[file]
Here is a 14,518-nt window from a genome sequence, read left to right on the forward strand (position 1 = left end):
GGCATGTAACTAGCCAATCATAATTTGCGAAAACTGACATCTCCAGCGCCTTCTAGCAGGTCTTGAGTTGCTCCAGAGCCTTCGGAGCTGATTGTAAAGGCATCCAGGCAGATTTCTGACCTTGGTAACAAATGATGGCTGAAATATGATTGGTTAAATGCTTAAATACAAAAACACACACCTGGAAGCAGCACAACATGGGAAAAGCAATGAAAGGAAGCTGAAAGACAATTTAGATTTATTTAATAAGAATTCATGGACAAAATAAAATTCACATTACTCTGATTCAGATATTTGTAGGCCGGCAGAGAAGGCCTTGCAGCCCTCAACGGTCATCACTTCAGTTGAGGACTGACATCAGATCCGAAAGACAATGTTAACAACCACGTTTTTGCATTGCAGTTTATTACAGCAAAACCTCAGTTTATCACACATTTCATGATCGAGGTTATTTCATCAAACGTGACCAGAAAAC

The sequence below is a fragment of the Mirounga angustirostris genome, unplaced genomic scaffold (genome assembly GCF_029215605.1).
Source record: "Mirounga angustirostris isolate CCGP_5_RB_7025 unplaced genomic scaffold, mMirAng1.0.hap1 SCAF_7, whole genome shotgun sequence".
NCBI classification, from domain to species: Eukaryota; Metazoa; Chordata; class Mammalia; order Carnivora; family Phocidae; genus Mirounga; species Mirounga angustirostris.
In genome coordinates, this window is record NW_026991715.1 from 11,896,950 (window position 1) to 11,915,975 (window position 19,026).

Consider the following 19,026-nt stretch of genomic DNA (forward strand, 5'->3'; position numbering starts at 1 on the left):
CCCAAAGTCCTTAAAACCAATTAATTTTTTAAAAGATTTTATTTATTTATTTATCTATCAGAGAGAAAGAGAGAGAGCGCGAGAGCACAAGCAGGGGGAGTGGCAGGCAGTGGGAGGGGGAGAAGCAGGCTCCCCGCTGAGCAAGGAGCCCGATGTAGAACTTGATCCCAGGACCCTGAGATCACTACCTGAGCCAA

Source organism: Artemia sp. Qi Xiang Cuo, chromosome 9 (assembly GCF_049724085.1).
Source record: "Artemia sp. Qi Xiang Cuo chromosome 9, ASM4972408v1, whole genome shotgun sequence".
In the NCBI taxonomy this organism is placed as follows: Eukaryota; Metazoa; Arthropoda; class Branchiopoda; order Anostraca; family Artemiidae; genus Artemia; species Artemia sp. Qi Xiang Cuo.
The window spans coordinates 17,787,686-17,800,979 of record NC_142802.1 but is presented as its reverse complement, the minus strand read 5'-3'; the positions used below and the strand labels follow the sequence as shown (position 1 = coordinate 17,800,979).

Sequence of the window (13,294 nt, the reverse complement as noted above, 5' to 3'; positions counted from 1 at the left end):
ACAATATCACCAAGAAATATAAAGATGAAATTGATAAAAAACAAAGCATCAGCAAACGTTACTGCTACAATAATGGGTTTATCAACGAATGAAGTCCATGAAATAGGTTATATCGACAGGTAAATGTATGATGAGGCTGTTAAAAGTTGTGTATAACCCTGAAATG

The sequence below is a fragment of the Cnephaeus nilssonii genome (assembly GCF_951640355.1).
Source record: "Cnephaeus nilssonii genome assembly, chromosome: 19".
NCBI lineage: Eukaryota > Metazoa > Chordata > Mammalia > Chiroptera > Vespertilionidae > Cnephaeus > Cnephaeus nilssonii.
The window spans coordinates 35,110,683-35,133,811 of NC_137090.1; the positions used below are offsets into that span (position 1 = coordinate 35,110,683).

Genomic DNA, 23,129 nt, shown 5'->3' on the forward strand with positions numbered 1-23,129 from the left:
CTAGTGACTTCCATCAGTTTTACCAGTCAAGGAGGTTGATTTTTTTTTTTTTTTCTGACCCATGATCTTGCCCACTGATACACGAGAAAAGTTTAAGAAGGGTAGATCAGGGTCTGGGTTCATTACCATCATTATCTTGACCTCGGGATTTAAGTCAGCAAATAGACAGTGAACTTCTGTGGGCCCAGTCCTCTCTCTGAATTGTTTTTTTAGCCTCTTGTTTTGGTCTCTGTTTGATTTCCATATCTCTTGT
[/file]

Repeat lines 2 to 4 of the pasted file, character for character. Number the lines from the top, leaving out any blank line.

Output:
GGCATGTAACTAGCCAATCATAATTTGCGAAAACTGACATCTCCAGCGCCTTCTAGCAGGTCTTGAGTTGCTCCAGAGCCTTCGGAGCTGATTGTAAAGGCATCCAGGCAGATTTCTGACCTTGGTAACAAATGATGGCTGAAATATGATTGGTTAAATGCTTAAATACAAAAACACACACCTGGAAGCAGCACAACATGGGAAAAGCAATGAAAGGAAGCTGAAAGACAATTTAGATTTATTTAATAAGAATTCATGGACAAAATAAAATTCACATTACTCTGATTCAGATATTTGTAGGCCGGCAGAGAAGGCCTTGCAGCCCTCAACGGTCATCACTTCAGTTGAGGACTGACATCAGATCCGAAAGACAATGTTAACAACCACGTTTTTGCATTGCAGTTTATTACAGCAAAACCTCAGTTTATCACACATTTCATGATCGAGGTTATTTCATCAAACGTGACCAGAAAAC

The sequence below is a fragment of the Mirounga angustirostris genome, unplaced genomic scaffold (genome assembly GCF_029215605.1).
Source record: "Mirounga angustirostris isolate CCGP_5_RB_7025 unplaced genomic scaffold, mMirAng1.0.hap1 SCAF_7, whole genome shotgun sequence".